Photo: Yasuyoshi Chiba/AFP/Getty Images

In an op-ed in the Sunday Telegraph, British Prime Minister Theresa May called the question of a second Brexit referendum "a gross betrayal of our democracy" and claimed that she would not make compromises on the "Chequers proposal" that wouldn't serve the U.K.'s national interest.

Why it matters: As the threat of a "no deal" Brexit looms over stalled negotiations between the U.K. and the EU, May is facing intense pressure from two sides — hardline Brexiteers like Nigel Farage, who have assailed the Chequers plan for being too weak, and EU negotiators who are pushing for more concessions. May's dismissal of the possibility of a second referendum comes as many British voters appear to be changing their tune on the benefits of leaving the EU.

Go deeper

Updated 17 mins ago - Politics & Policy

Supreme Court blocks Alabama curbside voting measure

Photo: Mark Wilson/Getty Images

The Supreme Court on Wednesday evening blocked a lower court order that would have allowed voters to cast ballots curbside at Alabama polling places on Election Day.

Whit it matters: With less than two weeks until Election Day, the justices voted 5-3 to reinstate the curbside voting ban and overturn a lower court judge's ruling designed to protect people with disabilities.

Updated 1 hour ago - Politics & Policy

Coronavirus dashboard

Illustration: Aïda Amer/Axios

  1. Politics: Senate Democrats block vote on McConnell's targeted COVID relief bill McConnell urges White House not to strike stimulus deal before election.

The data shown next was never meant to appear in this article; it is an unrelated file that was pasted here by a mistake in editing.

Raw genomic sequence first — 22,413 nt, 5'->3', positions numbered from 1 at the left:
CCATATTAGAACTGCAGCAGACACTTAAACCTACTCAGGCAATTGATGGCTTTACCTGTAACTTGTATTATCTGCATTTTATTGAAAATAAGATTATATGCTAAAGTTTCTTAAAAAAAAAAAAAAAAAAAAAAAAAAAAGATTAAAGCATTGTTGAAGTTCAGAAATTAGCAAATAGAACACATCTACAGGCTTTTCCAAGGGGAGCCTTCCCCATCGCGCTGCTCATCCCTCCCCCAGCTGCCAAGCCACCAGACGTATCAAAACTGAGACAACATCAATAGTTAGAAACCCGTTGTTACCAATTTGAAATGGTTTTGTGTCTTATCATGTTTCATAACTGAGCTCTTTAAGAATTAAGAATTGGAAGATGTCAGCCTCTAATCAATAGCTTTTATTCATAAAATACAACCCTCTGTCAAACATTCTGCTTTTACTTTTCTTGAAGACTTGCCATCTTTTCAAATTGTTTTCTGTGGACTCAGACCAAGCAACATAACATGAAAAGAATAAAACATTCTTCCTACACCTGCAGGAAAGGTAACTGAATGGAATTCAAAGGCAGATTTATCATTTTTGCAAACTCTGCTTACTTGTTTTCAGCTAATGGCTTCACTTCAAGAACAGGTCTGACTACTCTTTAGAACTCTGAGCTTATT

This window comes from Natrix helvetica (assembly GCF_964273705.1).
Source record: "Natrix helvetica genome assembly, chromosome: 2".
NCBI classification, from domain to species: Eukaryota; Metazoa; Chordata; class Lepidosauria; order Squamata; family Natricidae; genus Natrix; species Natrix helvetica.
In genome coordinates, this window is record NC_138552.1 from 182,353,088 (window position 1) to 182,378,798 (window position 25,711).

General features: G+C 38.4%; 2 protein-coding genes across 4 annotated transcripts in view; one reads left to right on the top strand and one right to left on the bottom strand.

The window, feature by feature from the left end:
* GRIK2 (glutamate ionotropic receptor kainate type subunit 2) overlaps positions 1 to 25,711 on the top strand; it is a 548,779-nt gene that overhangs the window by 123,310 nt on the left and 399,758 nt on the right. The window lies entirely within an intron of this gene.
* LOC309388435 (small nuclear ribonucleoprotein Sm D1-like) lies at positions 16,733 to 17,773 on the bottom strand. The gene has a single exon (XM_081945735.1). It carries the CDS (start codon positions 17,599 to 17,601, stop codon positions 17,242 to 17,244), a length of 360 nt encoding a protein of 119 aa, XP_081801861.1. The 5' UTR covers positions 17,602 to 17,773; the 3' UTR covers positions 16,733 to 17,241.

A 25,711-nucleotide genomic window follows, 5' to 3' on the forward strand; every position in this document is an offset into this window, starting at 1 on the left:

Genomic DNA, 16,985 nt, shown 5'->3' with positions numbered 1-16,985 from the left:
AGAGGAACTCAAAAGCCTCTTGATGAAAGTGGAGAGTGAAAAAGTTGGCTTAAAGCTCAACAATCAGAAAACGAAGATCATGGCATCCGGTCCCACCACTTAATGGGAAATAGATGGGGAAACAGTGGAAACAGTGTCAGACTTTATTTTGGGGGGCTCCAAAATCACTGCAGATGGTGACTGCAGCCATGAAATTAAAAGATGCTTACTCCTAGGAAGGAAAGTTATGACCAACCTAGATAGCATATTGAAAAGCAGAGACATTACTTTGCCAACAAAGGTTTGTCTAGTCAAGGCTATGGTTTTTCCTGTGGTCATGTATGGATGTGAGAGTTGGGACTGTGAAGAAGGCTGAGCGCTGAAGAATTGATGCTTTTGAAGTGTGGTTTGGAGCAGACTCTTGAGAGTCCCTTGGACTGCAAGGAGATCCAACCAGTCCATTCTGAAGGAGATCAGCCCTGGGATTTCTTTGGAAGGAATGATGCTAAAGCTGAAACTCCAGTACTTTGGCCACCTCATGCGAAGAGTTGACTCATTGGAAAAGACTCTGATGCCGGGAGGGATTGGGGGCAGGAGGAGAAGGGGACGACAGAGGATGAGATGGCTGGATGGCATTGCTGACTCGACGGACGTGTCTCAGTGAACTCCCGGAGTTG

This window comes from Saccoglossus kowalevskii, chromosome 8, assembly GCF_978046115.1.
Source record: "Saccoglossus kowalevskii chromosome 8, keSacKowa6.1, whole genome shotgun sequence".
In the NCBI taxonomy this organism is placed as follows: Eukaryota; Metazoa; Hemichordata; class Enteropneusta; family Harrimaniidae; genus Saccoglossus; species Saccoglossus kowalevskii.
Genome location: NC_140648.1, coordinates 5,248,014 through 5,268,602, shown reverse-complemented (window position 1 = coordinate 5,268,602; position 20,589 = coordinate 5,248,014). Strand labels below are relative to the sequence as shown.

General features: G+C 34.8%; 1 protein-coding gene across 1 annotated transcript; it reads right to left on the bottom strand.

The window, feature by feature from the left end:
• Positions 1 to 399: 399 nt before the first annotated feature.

2. Economy: Why the stimulus delay isn't a crisis (yet).
  3. Health: New York reports most COVID cases since MayStudies show drop in coronavirus death rate — The next wave is gaining steam.
  4. Education: Schools haven't become hotspots — San Francisco public schools likely won't reopen before the end of the year.
  5. World: Spain becomes first nation in Western Europe to exceed 1 million cases.

U.S. officials: Iran and Russia aim to interfere in election

Iran and Russia have obtained voter registration information that can be used to undermine confidence in the U.S. election system, Director of National Intelligence John Ratcliffe announced at a press conference Wednesday evening.

Why it matters: The revelation comes roughly two weeks before Election Day. Ratcliffe said Iran has sent threatening emails to Democratic voters this week in states across the U.S. and spread videos claiming that people can vote more than once.

Get Axios AM in your inbox

Catch up on coronavirus stories and special reports, curated by Mike Allen everyday

Please enter a valid email.

Subscription failed
Thank you for subscribing!